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In-person or remote learning next year? The clock is ticking for London-area parents to decide

Local parents face a looming deadline to decide whether they want their children to attend school in-person this upcoming school year or have them learn remotely amid the COVID-19 pandemic.

Parents with the Thames Valley District School Board (TVDSB) have until May 13 to notify board officials of their decision, while under the London District Catholic School Board (LDCSB), parents with secondary school students only have until May 6.

(LDSCB officials say information relating to elementary students will be issued soon.)

“Starting (Thursday), we’re asking all parents to make a decision on which learning model they want for their children in September of 2021,” said Mark Fisher, director of education for the TVDSB, in an interview Wednesday with 980 CFPL’s Mike Stubbs.

“We really want parents to take some time to weigh their options and think carefully what’s best for their children.”

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Certain programs, such as French Immersion, will only be offered in-person, and not all courses will be available to secondary students enrolled in remote learning, according to the TVDSB.

The board adds that the choice made for each child will be a commitment for the full year, noting that switching between in-person and remote learning, as has been the case with this current school year due to on-and-off lockdowns, can be disruptive.

“We have to have more stability in the system next year so we can’t be having kids moving back and forth. It’s not good for students, it’s not good for teachers,” Fisher said.

“We know that in order for learning to work optimally, students have to have positive relationships with their peers, and they need to have good, strong relationships with their teachers. That’s really difficult if their peers are changing all the time and if their teachers are changing all the time.”

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The school board is trying to give parents choice on the matter while also making sure that a stable system is in place that provides learning environments that work for all students, be they in-person or remote learning, Fisher said.

“The conditions outside of the school buildings are so variable that we just really need to put a model forward that we think is the best we can do given the information that we have today,” he said.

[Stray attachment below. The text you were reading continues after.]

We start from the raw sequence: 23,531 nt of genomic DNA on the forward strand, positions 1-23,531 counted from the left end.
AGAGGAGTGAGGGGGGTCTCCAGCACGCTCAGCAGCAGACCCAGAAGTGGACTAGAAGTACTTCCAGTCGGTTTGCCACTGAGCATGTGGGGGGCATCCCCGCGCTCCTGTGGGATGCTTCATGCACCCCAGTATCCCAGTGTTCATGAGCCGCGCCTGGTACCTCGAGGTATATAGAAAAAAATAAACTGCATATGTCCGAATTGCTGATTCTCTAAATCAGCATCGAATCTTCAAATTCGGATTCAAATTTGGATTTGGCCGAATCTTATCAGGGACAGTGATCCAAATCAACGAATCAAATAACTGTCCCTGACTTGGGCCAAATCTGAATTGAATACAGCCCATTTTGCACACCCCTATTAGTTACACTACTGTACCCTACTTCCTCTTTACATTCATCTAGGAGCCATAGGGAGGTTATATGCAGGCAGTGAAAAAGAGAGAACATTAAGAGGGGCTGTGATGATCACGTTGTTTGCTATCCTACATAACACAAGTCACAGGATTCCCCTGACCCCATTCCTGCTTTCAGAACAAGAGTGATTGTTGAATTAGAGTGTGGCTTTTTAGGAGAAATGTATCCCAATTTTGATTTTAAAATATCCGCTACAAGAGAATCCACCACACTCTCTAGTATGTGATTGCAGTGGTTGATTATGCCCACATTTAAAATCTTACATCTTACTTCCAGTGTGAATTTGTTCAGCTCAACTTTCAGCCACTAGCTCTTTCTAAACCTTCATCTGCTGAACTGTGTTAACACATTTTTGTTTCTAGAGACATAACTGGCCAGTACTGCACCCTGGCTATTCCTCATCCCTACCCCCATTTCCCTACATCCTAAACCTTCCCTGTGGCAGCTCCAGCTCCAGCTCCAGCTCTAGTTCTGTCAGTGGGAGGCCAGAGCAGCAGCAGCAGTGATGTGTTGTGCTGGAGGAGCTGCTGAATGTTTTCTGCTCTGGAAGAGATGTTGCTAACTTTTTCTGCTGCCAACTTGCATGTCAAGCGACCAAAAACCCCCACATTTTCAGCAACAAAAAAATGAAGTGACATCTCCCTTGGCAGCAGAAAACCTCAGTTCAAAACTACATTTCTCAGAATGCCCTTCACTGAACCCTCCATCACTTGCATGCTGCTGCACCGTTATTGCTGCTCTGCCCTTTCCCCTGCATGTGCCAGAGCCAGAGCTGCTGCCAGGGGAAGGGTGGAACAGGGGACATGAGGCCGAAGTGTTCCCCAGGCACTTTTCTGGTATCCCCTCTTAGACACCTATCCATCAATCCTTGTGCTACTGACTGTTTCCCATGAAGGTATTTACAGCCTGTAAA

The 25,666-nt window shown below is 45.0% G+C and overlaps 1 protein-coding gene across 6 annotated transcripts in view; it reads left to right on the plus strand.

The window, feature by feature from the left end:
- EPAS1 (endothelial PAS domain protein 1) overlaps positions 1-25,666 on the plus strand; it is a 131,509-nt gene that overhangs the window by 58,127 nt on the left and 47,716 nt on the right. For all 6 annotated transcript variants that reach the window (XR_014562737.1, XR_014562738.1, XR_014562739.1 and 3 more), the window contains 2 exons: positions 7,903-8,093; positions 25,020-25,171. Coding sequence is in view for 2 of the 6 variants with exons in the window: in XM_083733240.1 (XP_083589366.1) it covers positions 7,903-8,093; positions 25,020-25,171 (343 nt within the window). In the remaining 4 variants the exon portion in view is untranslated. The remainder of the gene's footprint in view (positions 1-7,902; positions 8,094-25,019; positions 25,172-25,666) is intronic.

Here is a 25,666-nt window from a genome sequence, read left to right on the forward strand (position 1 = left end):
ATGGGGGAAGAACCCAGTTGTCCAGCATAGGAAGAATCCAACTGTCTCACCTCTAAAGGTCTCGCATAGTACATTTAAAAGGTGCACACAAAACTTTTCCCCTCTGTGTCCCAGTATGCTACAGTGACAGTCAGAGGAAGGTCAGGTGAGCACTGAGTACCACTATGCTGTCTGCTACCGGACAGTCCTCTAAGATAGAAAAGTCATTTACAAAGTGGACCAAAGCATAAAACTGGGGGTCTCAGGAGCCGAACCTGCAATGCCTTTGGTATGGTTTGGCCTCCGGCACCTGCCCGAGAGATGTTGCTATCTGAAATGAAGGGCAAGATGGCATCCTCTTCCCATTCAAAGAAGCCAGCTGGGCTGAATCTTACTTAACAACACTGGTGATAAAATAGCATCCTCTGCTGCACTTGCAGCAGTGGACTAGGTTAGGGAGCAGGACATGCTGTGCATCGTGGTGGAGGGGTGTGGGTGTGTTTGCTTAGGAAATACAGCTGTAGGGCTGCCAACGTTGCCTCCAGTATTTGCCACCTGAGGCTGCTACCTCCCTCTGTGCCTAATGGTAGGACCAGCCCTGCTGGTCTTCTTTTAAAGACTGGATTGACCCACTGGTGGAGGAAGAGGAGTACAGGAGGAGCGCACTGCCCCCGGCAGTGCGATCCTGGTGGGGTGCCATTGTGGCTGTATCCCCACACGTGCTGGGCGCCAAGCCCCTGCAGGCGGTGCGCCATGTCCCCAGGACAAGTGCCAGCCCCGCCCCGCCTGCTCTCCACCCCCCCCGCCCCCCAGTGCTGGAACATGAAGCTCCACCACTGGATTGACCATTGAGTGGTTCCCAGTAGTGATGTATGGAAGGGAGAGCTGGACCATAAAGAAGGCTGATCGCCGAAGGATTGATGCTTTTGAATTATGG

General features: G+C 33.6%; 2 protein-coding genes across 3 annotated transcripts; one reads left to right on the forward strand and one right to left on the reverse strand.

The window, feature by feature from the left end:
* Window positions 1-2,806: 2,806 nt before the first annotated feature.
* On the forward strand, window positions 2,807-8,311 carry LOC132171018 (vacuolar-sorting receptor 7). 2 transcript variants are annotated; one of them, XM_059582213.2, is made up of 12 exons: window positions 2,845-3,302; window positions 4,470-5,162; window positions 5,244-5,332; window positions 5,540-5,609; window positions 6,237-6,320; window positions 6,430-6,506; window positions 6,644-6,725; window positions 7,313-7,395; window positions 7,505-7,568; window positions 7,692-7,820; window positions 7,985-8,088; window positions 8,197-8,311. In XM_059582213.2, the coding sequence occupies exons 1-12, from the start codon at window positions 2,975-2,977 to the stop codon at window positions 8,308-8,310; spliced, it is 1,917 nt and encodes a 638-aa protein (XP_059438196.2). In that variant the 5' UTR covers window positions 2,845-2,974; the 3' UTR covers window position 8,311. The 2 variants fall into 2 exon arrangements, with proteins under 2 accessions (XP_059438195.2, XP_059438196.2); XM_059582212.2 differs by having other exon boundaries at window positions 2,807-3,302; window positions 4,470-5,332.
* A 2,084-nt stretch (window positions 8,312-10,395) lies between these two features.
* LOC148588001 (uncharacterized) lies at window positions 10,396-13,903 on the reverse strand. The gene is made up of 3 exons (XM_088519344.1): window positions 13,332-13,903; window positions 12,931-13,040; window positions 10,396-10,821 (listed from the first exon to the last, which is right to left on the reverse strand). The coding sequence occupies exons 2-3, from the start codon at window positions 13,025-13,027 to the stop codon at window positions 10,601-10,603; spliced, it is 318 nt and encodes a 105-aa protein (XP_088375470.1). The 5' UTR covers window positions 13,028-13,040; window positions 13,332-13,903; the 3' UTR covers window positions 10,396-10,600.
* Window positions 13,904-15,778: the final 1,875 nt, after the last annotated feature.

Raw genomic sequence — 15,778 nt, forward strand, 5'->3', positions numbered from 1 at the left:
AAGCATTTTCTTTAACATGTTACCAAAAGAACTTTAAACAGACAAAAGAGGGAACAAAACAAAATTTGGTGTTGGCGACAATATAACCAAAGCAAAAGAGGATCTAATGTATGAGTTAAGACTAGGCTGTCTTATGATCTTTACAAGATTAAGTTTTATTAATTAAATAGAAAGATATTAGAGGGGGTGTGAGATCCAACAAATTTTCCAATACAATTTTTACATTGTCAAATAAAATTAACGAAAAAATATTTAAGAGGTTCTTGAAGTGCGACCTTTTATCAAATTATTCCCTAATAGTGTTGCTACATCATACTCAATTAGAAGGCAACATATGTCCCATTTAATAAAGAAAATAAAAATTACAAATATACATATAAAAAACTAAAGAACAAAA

News of the deadline comes just over a week after tens of thousands of London-area students returned to learning remotely following their spring break.

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The province has delayed the return of in-person learning indefinitely as a result of record COVID-19 case rates, and it’s not clear when or if local students may return to the classroom before the current school year ends.

Prior to the lockdown, roughly 10,000 of the TVDSB’s 80,000 students were learning remotely.

Fisher said that although the school board was prepared to return to in-person before June if given the go-ahead, he stressed it was “highly likely that we will continue remote learning for the foreseeable future.”

“We’ve had a couple of times where we’ve flipped back and forth where we had to pivot. That is destabilizing,” Fisher said.

“Right now we’re in a position where we’re comfortable with remote learning. My preference would be to wait and see and have all of our education workers get vaccinated, and when we are more far down that path, then I would feel much more comfortable about having students return face-to-face.”

It’s not clear yet whether TVDSB will continue offering remote learning post-pandemic.

Parents will be contacted about the upcoming school year this week. Parents can also visit the board’s website, or contact the principal of their child’s school, Fisher says.

The London District Catholic School Board says information involving elementary students will be issued to parents at a later unspecified date.

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